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Margate to Foreclose on Alzheimer’s Center. Uses CRA to collect debt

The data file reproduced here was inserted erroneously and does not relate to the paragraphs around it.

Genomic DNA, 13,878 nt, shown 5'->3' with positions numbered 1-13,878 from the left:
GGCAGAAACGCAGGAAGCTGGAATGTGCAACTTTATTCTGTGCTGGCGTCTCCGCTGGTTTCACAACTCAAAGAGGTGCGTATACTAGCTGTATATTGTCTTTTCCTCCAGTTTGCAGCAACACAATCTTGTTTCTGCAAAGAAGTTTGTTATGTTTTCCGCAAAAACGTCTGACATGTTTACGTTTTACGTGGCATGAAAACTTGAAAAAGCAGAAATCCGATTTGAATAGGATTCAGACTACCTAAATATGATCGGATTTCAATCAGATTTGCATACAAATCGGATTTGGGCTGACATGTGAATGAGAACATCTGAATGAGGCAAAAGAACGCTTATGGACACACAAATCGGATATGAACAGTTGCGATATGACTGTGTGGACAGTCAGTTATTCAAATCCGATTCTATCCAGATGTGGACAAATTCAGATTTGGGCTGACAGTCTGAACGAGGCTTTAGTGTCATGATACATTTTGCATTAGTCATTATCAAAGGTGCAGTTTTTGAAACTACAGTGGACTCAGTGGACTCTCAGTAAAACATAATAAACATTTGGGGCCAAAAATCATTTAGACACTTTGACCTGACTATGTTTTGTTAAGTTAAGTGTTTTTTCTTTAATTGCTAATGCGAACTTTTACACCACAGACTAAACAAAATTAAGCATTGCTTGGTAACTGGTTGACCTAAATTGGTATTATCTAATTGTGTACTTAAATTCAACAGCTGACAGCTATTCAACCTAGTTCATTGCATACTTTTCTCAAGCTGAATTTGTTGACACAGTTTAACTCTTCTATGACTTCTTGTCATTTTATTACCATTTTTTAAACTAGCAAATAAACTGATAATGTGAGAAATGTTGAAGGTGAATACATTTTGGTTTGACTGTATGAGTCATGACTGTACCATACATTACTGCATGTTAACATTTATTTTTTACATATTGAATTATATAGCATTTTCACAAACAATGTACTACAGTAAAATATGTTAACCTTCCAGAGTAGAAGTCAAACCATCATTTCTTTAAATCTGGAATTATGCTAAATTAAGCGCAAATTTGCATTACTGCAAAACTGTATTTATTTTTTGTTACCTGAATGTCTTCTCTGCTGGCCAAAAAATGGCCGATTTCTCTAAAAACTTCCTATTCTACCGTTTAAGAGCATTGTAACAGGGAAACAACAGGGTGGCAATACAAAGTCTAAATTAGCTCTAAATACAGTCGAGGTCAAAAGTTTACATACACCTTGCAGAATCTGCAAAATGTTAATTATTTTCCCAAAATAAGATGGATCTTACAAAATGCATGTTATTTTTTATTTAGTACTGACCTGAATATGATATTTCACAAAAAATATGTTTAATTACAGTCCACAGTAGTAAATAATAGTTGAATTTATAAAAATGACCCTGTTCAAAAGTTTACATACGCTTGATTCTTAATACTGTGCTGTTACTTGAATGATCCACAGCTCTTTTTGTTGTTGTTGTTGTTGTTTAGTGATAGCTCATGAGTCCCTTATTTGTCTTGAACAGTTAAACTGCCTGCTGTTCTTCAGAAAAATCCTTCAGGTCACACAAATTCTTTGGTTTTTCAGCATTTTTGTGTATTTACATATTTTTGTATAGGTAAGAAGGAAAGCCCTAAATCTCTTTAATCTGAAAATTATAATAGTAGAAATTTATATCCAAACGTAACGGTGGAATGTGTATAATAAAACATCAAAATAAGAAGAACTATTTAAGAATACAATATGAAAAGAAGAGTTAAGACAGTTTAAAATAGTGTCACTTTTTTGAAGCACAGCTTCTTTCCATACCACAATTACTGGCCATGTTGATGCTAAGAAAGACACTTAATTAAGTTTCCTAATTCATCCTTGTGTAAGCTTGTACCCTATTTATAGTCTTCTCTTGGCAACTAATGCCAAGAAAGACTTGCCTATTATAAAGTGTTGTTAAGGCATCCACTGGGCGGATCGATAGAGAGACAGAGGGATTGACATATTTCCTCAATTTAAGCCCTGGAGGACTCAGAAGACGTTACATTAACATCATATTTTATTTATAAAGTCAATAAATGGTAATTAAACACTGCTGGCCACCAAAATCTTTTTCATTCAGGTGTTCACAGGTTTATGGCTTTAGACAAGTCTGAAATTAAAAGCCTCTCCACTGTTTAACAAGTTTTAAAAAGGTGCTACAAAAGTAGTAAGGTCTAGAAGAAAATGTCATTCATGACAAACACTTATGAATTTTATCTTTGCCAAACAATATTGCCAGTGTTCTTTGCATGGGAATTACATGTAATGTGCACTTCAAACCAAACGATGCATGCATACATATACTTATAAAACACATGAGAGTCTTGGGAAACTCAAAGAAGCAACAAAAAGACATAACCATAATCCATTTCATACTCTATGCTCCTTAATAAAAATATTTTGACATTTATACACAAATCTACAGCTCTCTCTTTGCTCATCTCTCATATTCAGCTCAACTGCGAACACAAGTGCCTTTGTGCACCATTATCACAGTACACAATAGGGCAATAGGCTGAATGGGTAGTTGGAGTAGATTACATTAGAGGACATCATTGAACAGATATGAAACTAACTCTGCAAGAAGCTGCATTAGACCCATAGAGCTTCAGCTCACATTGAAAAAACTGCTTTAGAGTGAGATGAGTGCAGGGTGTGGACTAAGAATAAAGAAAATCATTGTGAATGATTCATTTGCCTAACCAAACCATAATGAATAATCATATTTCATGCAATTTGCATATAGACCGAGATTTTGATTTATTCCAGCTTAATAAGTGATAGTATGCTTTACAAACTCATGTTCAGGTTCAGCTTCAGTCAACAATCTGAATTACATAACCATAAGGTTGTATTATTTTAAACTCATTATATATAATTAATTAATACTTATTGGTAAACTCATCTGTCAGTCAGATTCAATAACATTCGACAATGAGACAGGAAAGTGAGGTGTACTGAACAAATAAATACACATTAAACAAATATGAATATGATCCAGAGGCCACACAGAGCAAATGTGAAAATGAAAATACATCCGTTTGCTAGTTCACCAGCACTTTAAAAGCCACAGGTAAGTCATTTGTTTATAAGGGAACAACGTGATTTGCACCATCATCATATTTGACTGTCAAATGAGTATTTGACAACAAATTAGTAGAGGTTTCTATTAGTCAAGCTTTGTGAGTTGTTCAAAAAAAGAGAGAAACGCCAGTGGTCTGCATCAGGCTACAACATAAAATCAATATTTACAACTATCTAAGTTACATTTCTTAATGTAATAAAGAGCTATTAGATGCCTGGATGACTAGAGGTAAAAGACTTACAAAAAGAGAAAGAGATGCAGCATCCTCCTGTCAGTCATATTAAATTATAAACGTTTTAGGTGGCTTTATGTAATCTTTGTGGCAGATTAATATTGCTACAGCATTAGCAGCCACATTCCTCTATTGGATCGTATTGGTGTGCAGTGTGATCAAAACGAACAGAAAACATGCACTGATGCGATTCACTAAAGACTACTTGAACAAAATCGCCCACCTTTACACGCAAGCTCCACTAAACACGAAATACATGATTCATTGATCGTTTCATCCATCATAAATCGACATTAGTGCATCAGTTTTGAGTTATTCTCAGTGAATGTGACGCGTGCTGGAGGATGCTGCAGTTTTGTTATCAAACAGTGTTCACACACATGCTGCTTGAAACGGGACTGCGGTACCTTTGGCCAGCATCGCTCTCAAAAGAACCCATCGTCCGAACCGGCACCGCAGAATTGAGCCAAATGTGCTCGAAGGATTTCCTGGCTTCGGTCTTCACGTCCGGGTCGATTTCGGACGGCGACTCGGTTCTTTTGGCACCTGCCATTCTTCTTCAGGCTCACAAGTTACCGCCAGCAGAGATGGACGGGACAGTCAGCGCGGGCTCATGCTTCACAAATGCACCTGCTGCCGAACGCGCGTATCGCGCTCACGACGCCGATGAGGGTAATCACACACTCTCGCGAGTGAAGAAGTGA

In failing to recoup more than $500,000 in taxpayer monies misappropriated to the Family Alzheimer’s Center in Margate, the City has agreed to foreclose on the Center and evict the non-profit by January. _________________________ In two back-to-back meetings Monday - the first a special meeting of the city commission and the second a special meeting of the Margate Community Redevelopment Agency - city commissioners were unanimous in their decision to buy the Center’s $308,000 mortgage in return for erasing $500,000 in Alzheimer allocations from City books. The $500,000 came about as a financial oversight by the city when Margate’s finance department acted as bookkeeper to the Center. The City was supposed to get reimbursed annually for monies it fronted to the Center, but in losing track of an arbitrary $75,000 cap the City kept paying bills until accounts receivable reached half a million. Because the Center cannot afford to pay the city back, the Center has agreed to allow the city to satisfy its mortgage and take the property. Though the acquisition requires the Center to vacate the premises by December 31st, the settlement allows the Center to avoid a lawsuit and to continue operating. “I believe that this is the best alternative, it isn’t perfect, but it’s what we have. You cannot get blood from a turnip you cannot blood from a stone. The center did not make a windfall from this; the city did not make a windfall from this,” said Alzheimer’s Center Vice President, Dr. Randy Brooks. City officials said it was the best deal they could make. By paying off the Center’s $308,000 mortgage the city would acquire property with a market value of $500,000 or better - netting city coffers $200,000 before closing costs and expenses. But the City wasn’t going to buy the Center. The City’s Community Redevelopment Agency (CRA) was. This would alleviate the need for the City to reach into its general fund while at the same time fulfill the CRA's need for office space. Margate resident, Rich Popovic, was perplexed by the deal. “What does the CRA have to do with purchasing the Alzheimer’s Center to recoup our money?” Popovic asked. “You’re taking our taxpayer money and you’re purchasing the property when you already lost money because you weren’t paying attention. Then you’re purchasing it with our [CRA] money again. I don’t understand this. Good money after bad is terrible.” Margate Mayor, Joanne Simone, referred to the situation as a “no win.” “Are we going to get it back right now? No, but in ten years we should get our money back. It’s going to take time,” said Simone, acknowledging that the land would not be owned by the City until the Margate CRA was dissolved in 2026. “I would love to play hardball, I really would, because I think this money is owed to us, but I also understand from speaking with the city manager, city attorney and finance director that this is really our best option,” she said. Margate resident, John Hall, said he didn’t think elected officials had enough information to make a decision to acquire the property. The city didn’t know the condition of the building, nor how much it might cost to fix. He also didn’t think it was appropriate for the CRA to purchase the property as a means of settling a debt for another branch of government. “To involve them is just insult after injury,” Hall said. Resident, Anthony Caggiano agreed. “We are using taxpayer dollars for the CRA to bail out the city for bad decision making,” he said. Margate City Attorney, Eugene Steinfeld said that no decision will be made to purchase the property until a title search and final inspection of the premises is conducted. If the building needs significant work, the City may have to revisit the terms of the settlement. Strangely, CRA officials suggested the City’s Economic Development Department share the building with the CRA, pay rent, and partner to repair it - an arrangement that would cost taxpayers beyond the already lost $500,000 and reduce returns on the $308,000 to buy the building. The math didn’t add up for Margate resident, Tony Spavento. “So we’ve lost $500,000 and we’ve spent $300,000 more. We’re still losing a massive amount of money here,” he said. Commissioner Lesa Peerman, asked the Center to publicly admit to owing the city money. She wanted on the record whether the money is missing, owed or misappropriated. Counsel for the Center, William Cea, would not. “I don’t want to be misconstrued if ever this matter is in a courtroom I would not want my own words used against me. Clearly there was an agreement in 2007 when the city took on the role as the bookkeeping service. What amount beyond $75,000 was funded? I don’t have personal knowledge of that accounting function. That’s a forensic function. I’m not trying to not answer your question commissioner but I don’t know the answer to your question,” he said. Commissioner, Frank Talerico, said he thought foreclosing on the Center was the best solution to resolving the debt. “To me this is the only alternative. We could get nothing,” he said. “At least we have a chance the city will be able to utilize it [building]. We need to move forward with this thing.” Talerico said if there were more people from the public at the meeting, he might have thought differently about the settlement. “We have 55,000 people in Margate and I’m hearing from only five people that only represent five people. Not 55,000 [people]. So when I see a big crowd in here then I might pay a little bit better attention. But right now this is the thing to do unless somebody comes up with another alternative," he said. Talerico accepted responsibility on behalf of the city for the Alzheimer’s debacle, but said it’s pointless to point fingers. “Obvious mistakes were made, but when mistakes are made you try to correct things. What should we do in the meantime, just start blaming everybody for this, that, and the other? Then we get nothing?” Talerico said. Still, others, like Rich Popovic, want to know how the financial oversight occurred and who in the city was responsible. “There’s [$500,000] that is missing and nobody is being held accountable. And now we’re using more tax money to replace lost tax money. Do you people know what you’re doing? he said. Commissioners approved moving forward with the settlement 5-0. The agreement will come back to the CRA and the City after a final inspection of the building and closing costs are determined. Vice Mayor, Tommy Ruzzano, suggested the CRA list the building for sale as soon as the Agency acquires it. This way the CRA turns the asset into cash and collects TIF (Tax Increment Financing) revenues sooner than later from whoever buys the building or develops the land. “I think this is a step in the right direction," Ruzzano said. " But I don’t think it is the ultimate answer to what’s going on.”